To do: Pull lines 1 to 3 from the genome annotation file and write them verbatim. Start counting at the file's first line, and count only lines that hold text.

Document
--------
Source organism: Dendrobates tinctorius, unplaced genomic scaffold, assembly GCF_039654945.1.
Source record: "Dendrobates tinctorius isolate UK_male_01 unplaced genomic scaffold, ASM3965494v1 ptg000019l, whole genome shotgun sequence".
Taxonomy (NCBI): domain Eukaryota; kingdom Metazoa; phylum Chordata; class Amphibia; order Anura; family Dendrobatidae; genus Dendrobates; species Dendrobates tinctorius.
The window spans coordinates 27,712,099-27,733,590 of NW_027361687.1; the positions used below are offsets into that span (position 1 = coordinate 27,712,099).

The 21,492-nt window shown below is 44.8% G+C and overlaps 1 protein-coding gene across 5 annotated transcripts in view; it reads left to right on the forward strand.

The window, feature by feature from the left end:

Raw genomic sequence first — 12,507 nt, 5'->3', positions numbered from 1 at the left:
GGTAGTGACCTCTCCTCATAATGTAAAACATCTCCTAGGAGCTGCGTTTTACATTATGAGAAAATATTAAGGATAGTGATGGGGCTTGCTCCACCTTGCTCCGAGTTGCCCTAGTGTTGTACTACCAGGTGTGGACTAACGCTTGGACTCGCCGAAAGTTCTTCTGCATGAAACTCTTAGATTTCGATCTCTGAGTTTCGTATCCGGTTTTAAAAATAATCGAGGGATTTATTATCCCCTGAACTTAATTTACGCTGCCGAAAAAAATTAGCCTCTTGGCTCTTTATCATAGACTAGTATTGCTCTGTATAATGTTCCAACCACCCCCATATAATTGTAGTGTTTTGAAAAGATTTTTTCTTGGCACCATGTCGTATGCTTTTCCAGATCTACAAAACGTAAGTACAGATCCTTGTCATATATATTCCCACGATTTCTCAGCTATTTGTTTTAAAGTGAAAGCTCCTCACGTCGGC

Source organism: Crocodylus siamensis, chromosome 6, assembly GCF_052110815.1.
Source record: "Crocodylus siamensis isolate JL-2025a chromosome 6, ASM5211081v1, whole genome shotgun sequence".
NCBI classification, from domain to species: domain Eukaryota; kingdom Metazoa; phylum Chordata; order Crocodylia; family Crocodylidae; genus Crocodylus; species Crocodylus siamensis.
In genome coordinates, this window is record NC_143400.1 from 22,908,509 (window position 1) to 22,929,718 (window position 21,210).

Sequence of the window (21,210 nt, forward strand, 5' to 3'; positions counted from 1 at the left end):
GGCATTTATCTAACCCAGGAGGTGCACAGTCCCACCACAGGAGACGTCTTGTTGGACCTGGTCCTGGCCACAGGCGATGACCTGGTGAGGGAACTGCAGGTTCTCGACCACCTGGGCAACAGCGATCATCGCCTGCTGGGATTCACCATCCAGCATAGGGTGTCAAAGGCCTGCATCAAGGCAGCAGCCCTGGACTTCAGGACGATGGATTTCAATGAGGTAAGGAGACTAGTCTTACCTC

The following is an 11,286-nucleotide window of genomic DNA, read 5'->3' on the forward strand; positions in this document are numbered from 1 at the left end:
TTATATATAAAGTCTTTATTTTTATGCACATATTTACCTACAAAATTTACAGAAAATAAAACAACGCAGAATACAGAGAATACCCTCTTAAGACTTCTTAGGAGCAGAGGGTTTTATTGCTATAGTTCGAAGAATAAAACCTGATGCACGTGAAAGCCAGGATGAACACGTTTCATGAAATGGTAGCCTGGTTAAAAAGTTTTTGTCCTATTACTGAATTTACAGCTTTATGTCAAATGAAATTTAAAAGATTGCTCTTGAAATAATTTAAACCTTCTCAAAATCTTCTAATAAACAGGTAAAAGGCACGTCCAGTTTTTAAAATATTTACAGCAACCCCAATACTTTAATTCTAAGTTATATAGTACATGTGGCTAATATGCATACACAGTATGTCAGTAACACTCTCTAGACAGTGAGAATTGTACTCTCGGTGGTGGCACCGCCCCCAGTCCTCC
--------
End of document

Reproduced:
Source organism: Dendrobates tinctorius, unplaced genomic scaffold, assembly GCF_039654945.1.
Source record: "Dendrobates tinctorius isolate UK_male_01 unplaced genomic scaffold, ASM3965494v1 ptg000019l, whole genome shotgun sequence".
Taxonomy (NCBI): domain Eukaryota; kingdom Metazoa; phylum Chordata; class Amphibia; order Anura; family Dendrobatidae; genus Dendrobates; species Dendrobates tinctorius.